Hypoxia regulates DPP4 expression and proteolytic shedding of inactive enzyme from the surface of ovarian cancer cells

Moffitt LR1,2, Bilandzic M1,2, Wilson A1,2, Chen Y1,2, Plebanski M3, Gorrell MD4 and Stephens AN1,2,5

  1. Monash University, VIC, Australia.
  2. Hudson Institute of Medical Research, VIC, Australia.
  3. RMIT University, VIC, Australia.
  4. University of Sydney, NSW, Australia.
  5. Epworth Research Institute, VIC, Australia.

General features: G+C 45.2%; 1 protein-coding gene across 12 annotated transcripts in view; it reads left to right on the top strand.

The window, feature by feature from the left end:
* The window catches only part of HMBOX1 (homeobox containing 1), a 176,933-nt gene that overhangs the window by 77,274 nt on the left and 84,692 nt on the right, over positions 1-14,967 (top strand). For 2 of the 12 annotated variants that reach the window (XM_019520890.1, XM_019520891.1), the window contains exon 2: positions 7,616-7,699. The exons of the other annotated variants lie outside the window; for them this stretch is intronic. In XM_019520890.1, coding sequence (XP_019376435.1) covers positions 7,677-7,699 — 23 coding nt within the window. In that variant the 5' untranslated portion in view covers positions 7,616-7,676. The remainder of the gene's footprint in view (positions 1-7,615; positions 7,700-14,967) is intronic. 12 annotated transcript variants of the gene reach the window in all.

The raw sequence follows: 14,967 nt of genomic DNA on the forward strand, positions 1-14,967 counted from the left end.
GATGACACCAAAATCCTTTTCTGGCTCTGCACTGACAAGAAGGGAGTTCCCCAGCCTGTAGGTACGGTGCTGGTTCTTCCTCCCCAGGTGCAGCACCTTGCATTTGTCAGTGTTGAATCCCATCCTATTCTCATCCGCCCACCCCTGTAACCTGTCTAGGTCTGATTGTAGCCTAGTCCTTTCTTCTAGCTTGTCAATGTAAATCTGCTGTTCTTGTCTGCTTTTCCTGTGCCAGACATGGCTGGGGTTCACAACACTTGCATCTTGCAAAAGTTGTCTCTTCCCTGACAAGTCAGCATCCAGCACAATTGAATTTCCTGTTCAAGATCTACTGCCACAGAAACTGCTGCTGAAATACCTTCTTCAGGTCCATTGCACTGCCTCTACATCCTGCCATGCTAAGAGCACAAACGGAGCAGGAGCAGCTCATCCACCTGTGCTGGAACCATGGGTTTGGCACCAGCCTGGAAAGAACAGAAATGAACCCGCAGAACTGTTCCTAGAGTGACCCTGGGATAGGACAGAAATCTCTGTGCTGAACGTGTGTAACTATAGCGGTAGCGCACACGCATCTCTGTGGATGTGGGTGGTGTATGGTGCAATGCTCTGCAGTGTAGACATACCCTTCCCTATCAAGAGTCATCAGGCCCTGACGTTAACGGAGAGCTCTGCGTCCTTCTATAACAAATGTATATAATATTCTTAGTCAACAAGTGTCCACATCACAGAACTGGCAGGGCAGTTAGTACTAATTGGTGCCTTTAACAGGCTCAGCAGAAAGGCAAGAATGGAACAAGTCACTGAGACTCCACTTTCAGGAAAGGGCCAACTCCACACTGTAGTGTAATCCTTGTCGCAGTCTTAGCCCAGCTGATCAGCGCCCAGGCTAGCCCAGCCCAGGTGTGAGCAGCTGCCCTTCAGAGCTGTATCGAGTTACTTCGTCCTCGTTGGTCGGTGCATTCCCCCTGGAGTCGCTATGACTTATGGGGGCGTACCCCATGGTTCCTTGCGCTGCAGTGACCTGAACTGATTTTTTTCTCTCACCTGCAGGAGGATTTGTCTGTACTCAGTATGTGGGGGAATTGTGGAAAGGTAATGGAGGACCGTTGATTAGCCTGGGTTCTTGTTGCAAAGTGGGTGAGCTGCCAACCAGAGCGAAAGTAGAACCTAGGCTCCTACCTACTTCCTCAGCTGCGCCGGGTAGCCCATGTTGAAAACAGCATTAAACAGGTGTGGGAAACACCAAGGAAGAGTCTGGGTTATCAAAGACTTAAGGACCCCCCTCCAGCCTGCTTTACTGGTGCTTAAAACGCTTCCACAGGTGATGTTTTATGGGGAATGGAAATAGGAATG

Ovarian cancer is the leading cause of death from a gynaecological malignancy. There is an urgent need to develop targeted therapies to improve outcomes for patients. Dipeptidyl peptidase 4 (DPP4) is a serine protease with a diverse role in tumour progression; involving mediating cell-cell interactions, immune modulation and degradation of the extracellular matrix. DPP4 is overexpressed within the hypoxic microenvironment of solid ovarian tumours and tumour-derived spheroids, which drive metastasis of the disease. Whilst DPP4 and its activity is regulated by hypoxia in other cell types, the mechanism is cell-type dependent and has never been investigated in ovarian cancer. In this study we examined the effect of hypoxic growth on DPP4 expression and activity in human ovarian cancer cell lines OVCAR4, SKOV3 and CaOV3. Cells grown under chronic hypoxic stress exhibited upregulation of DPP4, which was correlated with an increase in enzyme release from the cell surface. DPP4 in culture media was inactive, however, and its presence correlated with simultaneous increases in mRNA and protein expression of the matrix metalloproteinases; MMP-1, MMP-10 and MMP-13. We provide the first evidence of the hypoxic regulation of DPP4 in ovarian cancer cell lines and identify MMP-1, MMP-10 and MMP-13 as possible mediators for the shedding of inactive DPP4 from the cell surface. Our study offers a novel insight into the potential role of DPP4 in epithelial ovarian cancer, and highlights some possible therapeutic approaches targeting DPP4 expression or activity.